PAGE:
ETL and ELT in Data Warehousing
What is the difference between ETL and ELT?
What is ETL used for?
If you’re looking to understand, ETL and ELT differences let’s start with explaining what they are. ETL, or Extract Transform Load, is when an ETL tool or series of homegrown programs extracts data from a data source(s), often a relational database, and performs transformation functions. Those transformations could be data cleansing, standardizations, enrichment, etc., and then write (load) that data into a new repository, often a data warehouse.
In the ETL process, an ETL tool or series of programs extracts the data from different RDBMS source systems, and then transforms the data, by applying calculations, concatenations, etc., and then loads the data into the Data Warehouse system.
What is ELT used for?
ELT, or Extract Load Transform turns the ETL process around a little bit and has you extract the raw data out from the data source and directly load it into the destination, without any processing in between. The transformation process is then done “in place” in the destination repository. Generally, the raw data is stored indefinitely so various transformations and enrichments can all be done by users with access to it, using tools they are familiar with.
Both are data integration styles and have much in common with their ultimate goals, but are implemented very differently. Knowing what they are, and understanding the ETL and ELT processes, let’s dive deeper into how they differ from one another.
What is the difference between ETL and ELT?
So how does ETL vs ELT break down?
|Definition||Data is extracted from ‘n’ number of data sources. Transformed in a separate process, then loaded into the destination repository.||Data is extracted from ‘n’ number of data sources and directly loaded into the destination repository. Transformation occurs inside the destination.|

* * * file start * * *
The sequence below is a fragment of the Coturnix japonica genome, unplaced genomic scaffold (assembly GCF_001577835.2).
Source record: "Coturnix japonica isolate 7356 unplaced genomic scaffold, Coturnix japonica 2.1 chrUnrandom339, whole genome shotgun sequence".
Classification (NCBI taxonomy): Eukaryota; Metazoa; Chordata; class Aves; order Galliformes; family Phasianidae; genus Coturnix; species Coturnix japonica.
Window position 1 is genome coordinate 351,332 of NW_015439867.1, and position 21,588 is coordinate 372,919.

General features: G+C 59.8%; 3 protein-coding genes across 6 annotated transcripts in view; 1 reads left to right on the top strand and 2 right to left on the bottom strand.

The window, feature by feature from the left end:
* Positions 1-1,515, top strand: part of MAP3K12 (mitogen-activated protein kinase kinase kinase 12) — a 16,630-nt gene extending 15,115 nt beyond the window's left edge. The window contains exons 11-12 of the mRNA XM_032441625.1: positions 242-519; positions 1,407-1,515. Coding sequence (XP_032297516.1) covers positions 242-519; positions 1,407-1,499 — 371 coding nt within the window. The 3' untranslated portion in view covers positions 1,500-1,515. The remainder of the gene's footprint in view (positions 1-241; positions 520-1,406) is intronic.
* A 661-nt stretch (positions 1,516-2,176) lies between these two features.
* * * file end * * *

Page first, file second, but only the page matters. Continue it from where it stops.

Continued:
|Transformation||Data is transformed within an intermediate processing step that is independent of extract and load.||Data can be transformed on an ad-hoc basis during reads, or in batch and stored in another set of tables.|
|Code-Based Transformations||Primarily executed in the compute-intensive transformation process.||Primarily executed in the database but also done ad-hoc through analysis tools.|
|Data Lake Support||Only in the sense that it can be utilized as storage for the transformation step.||Well oriented for the data lake.|
|Cost||Specialized servers for transformation can add significant costs.||Object stores are very inexpensive, requiring no specialized servers.|
|Maintenance||Additional servers add to the overall maintenance burden.||Fewer systems mean less to maintain.|
|Loading||Data has to be transformed prior to loading.||Data is loaded directly into the destination system.|
|Maturity||ETL tools and methods have been around for decades and are well understood.||Relatively new on the scene, with emerging standards and less experience.|
Let’s take HIPAA as an example of data that would lend itself to ETL rather than ELT. The raw HIPAA data contains a lot of sensitive information about patients that isn’t allowed to be shared, so you would need to go through the transformation process prior to loading it to remove any of that sensitive information. Say your analysts were trying to track cancer treatments for different types of cancer across a geographic region. You would scrub your data down in the transformation process to include treatment dates, location, cancer type, age, gender, etc., but remove any identifying information about the patient.
An ELT approach makes more sense with a data lake where you have lots of structured, semi-structured, and unstructured data. This can also include high-velocity data where you are trying to make decisions in near real-time. Consider an MMORPG where you want to offer incentives to players in a particular region that have performed a particular task. That data is probably coming in through a streaming protocol such as Kafka and analysts are doing transforming jobs on the fly to distill it down to the necessary information to fuel the desired action.
In summary, the difference between ETL and ELT in data warehousing really comes down to how you are going to use the data as illustrated above. They satisfy very different use cases and require thoughtful planning and a good understanding of your environment and goals. If you’re exploring whether to use a data warehouse or a data lake, we have some resources that might be helpful. Check out our white paper on Unlocking the Business Value of the Data Lake which discusses the data lake approach in comparison to the data warehouse.
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